May 5, 2016
First Responder, Nursing Students Prepare for Disasters With 'Mass Casualty' Training
Students from Three Rivers College came together with Emergency Medical Responders and medical facilities from across the area on May 4 to participate in the college’s bi-annual "Mass Casualty" training event.
Participants dealt with the aftermath of a simulated school bus crash in the training held on the Westwood campus of Poplar Bluff Regional Medical Center. The event was designed to give students hands-on practice in handling a large-scale emergency incident, including incident command, triage, and on-scene medical treatment. Students also practiced coordinating an emergency helicopter evacuation, vehicle rescue, and emergency room treatment.
"These hands-on mass casualty training events are invaluable not only to our students but to the community as a whole," said Dr. Staci Campbell, Chair of Nursing and Allied Health at Three Rivers. "Between the fact that so many local organizations participated and the fact that the vast majority of our nursing and allied health students remain in the area after graduating, this training helps to prepare Southeast Missouri as a whole in the event of a disaster."
Participating students were drawn from Three Rivers’ Nursing and Allied Health programs in Poplar Bluff, LPN to RN Bridge program students from Sikeston, and EMT/paramedic students from Poplar Bluff. In addition, the simulated "victims" were students from Three Rivers’ Poplar Bluff and Sikeston Nursing classes. Students received class credit for the training.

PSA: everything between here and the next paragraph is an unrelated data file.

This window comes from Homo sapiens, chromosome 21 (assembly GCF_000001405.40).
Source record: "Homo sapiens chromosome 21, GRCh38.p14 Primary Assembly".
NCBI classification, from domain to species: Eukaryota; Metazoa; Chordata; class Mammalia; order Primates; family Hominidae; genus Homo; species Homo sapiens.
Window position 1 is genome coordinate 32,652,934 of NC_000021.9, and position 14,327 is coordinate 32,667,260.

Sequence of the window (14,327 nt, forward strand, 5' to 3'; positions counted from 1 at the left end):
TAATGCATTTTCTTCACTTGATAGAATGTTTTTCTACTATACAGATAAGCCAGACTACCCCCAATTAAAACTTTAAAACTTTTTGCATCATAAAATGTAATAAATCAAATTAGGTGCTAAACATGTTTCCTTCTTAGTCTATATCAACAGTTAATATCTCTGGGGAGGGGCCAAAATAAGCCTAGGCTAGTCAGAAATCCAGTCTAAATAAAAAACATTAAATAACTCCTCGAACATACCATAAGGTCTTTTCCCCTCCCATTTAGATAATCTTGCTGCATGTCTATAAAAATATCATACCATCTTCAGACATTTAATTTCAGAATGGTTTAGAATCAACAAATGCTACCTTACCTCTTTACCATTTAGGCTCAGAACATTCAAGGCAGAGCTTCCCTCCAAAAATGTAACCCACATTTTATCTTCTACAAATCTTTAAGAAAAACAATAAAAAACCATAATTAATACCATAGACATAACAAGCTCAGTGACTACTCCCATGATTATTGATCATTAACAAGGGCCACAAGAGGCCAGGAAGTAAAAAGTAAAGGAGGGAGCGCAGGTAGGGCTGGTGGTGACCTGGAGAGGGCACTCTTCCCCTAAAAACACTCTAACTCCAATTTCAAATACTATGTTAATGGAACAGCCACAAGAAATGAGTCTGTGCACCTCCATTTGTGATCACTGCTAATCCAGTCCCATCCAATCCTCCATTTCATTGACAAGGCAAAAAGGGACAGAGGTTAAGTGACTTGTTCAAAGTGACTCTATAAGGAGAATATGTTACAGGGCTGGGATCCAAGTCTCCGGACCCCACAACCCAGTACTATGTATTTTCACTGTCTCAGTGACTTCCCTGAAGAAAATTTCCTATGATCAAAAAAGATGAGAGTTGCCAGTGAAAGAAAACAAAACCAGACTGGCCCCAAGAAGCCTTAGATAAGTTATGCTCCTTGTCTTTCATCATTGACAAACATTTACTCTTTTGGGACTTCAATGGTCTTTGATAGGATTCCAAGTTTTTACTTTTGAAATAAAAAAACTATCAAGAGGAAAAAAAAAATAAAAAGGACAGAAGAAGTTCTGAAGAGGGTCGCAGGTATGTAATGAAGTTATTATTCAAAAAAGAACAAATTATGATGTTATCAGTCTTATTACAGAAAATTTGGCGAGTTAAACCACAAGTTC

Assisting in the exercise were a number of local organizations, including Rural/Metro, Butler County EMS, Clearwater Ambulance District, North Scott County Ambulance Service and Ripley County Ambulance District; Poplar Bluff Regional Medical Center; Black River Medical Center; VA Medical Center, Poplar Bluff School District, and an Air Evac Lifeteam flight crew.
"This type of training is essential in making sure that our students are prepared for potential emergencies," said Mike Willis, Simulation Lab Coordinator for Three Rivers. "When they get out in the field, they won’t have time to stop and think. This sort of hands-on practice is the difference between freezing up and getting the job done when a real disaster strikes."